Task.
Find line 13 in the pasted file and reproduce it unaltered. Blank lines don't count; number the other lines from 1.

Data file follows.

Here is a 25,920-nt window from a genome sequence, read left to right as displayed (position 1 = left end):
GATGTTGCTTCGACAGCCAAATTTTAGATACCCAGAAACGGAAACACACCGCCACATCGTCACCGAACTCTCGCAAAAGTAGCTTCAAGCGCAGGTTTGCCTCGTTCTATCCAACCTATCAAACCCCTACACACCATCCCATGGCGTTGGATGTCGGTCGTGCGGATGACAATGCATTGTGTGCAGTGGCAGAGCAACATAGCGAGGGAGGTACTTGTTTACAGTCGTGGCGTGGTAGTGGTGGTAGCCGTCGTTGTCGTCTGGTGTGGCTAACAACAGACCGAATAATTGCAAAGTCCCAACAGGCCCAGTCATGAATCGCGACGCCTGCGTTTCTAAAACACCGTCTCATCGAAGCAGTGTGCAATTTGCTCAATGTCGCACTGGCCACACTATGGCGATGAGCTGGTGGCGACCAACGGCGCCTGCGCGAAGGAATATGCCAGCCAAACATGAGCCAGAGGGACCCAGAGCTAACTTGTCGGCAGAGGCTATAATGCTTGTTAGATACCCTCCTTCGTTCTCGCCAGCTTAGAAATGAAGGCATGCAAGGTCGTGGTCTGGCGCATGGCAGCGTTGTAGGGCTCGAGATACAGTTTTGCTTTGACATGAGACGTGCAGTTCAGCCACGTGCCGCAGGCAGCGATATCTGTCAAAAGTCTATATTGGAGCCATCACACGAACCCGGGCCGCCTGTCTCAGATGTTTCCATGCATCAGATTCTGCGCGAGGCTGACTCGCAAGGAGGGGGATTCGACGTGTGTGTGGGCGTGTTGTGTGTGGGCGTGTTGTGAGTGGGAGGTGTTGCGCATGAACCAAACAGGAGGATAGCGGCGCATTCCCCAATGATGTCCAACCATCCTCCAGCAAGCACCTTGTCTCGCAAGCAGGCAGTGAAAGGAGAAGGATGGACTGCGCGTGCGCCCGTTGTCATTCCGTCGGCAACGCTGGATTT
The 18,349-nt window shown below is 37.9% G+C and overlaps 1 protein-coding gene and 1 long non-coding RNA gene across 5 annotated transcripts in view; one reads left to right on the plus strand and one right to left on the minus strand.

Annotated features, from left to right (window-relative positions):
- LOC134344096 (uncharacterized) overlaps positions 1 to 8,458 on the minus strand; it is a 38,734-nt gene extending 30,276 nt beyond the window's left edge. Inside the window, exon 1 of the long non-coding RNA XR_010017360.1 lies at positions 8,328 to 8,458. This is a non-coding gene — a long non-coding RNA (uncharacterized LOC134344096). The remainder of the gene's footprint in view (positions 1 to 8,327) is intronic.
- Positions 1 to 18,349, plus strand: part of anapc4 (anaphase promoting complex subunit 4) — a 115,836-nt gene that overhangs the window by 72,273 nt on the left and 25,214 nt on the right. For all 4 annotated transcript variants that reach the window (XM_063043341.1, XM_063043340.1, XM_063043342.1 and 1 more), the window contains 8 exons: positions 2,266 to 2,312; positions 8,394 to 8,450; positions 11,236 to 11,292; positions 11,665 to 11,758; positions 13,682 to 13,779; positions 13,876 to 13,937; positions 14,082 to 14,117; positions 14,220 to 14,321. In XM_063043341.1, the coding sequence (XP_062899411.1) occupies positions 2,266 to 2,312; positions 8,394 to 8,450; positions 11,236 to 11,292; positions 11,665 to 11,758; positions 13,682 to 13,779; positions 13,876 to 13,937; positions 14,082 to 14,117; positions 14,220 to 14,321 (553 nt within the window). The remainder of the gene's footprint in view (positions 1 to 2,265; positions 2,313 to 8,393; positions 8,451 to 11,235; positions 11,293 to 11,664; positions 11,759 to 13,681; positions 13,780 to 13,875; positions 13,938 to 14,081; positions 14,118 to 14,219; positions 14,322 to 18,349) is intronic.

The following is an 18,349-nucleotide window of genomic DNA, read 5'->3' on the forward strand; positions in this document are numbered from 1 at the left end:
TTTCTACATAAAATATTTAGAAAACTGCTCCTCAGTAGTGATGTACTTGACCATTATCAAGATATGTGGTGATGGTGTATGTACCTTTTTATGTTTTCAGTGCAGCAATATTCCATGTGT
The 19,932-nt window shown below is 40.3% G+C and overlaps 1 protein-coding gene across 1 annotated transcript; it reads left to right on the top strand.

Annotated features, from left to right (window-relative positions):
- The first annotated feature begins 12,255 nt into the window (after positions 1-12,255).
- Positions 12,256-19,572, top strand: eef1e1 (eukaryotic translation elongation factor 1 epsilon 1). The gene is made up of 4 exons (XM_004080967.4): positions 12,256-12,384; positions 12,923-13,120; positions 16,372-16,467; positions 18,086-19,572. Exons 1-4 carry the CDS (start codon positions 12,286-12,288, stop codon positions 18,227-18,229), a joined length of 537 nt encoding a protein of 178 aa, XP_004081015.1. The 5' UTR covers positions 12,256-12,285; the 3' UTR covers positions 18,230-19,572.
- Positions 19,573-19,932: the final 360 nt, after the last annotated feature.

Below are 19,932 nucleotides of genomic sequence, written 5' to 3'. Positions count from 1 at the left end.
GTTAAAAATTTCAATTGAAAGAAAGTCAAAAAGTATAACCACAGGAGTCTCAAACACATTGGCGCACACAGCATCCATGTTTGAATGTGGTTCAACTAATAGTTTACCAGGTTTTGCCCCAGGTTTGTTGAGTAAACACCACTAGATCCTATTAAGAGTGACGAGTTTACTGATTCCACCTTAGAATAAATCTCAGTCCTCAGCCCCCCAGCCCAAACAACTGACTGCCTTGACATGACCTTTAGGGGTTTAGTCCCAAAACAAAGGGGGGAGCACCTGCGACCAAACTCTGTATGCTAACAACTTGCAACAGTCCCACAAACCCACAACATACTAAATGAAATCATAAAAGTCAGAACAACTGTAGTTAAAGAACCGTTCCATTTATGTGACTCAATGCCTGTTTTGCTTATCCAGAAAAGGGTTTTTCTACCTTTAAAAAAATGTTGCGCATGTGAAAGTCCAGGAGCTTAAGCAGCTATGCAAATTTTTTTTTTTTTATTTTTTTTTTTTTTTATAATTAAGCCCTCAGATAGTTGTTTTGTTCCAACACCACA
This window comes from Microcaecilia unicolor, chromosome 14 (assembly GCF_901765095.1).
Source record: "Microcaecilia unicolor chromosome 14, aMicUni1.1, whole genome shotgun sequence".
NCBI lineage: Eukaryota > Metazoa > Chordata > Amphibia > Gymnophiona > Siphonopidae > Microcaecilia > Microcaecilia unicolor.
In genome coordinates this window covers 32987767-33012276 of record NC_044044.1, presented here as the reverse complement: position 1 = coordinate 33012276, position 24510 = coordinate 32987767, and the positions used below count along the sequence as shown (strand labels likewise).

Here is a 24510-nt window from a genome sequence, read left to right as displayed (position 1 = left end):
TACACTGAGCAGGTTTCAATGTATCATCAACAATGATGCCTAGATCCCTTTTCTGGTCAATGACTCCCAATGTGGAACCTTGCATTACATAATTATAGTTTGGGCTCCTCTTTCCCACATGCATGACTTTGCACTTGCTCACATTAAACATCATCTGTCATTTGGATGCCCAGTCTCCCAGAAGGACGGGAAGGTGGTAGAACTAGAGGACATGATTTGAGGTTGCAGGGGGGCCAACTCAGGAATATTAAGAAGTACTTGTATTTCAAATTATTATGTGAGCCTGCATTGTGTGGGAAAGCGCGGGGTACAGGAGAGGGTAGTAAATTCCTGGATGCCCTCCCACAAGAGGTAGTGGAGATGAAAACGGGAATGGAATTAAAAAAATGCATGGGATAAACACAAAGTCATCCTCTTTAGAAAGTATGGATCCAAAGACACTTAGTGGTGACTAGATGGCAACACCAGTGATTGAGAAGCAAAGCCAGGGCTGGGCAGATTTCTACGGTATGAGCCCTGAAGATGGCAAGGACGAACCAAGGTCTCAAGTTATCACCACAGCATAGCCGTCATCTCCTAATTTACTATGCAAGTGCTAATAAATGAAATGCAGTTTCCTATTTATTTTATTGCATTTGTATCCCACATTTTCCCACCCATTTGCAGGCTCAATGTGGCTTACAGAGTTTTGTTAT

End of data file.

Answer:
- Positions 19,573-19,932: the final 360 nt, after the last annotated feature.